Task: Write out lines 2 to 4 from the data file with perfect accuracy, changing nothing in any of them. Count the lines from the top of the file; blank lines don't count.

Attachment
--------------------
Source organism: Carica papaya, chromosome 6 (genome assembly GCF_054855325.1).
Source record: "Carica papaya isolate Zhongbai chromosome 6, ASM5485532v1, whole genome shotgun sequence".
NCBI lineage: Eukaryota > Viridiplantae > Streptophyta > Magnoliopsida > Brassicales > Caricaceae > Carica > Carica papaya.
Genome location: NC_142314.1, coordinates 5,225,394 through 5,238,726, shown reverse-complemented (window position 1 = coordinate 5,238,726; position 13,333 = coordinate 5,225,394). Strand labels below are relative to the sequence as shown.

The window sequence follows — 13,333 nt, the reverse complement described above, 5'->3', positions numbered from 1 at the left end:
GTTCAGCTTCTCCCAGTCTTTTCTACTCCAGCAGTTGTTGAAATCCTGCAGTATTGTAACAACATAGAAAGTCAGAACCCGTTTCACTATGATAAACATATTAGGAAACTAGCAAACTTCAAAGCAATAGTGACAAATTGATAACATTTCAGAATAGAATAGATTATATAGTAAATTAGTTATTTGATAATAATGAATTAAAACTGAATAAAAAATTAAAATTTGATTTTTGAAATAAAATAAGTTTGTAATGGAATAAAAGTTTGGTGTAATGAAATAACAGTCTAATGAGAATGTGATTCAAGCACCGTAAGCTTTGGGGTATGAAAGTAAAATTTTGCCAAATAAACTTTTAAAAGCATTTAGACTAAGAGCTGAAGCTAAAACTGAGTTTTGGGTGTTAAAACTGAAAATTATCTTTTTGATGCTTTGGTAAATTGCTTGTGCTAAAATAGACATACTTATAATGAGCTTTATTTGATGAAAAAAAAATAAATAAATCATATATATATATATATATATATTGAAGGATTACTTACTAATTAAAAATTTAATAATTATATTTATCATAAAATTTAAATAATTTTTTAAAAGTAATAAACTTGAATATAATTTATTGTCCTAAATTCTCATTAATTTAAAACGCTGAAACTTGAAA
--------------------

Source record: "Carica papaya isolate Zhongbai chromosome 6, ASM5485532v1, whole genome shotgun sequence".
NCBI lineage: Eukaryota > Viridiplantae > Streptophyta > Magnoliopsida > Brassicales > Caricaceae > Carica > Carica papaya.
Genome location: NC_142314.1, coordinates 5,225,394 through 5,238,726, shown reverse-complemented (window position 1 = coordinate 5,238,726; position 13,333 = coordinate 5,225,394). Strand labels below are relative to the sequence as shown.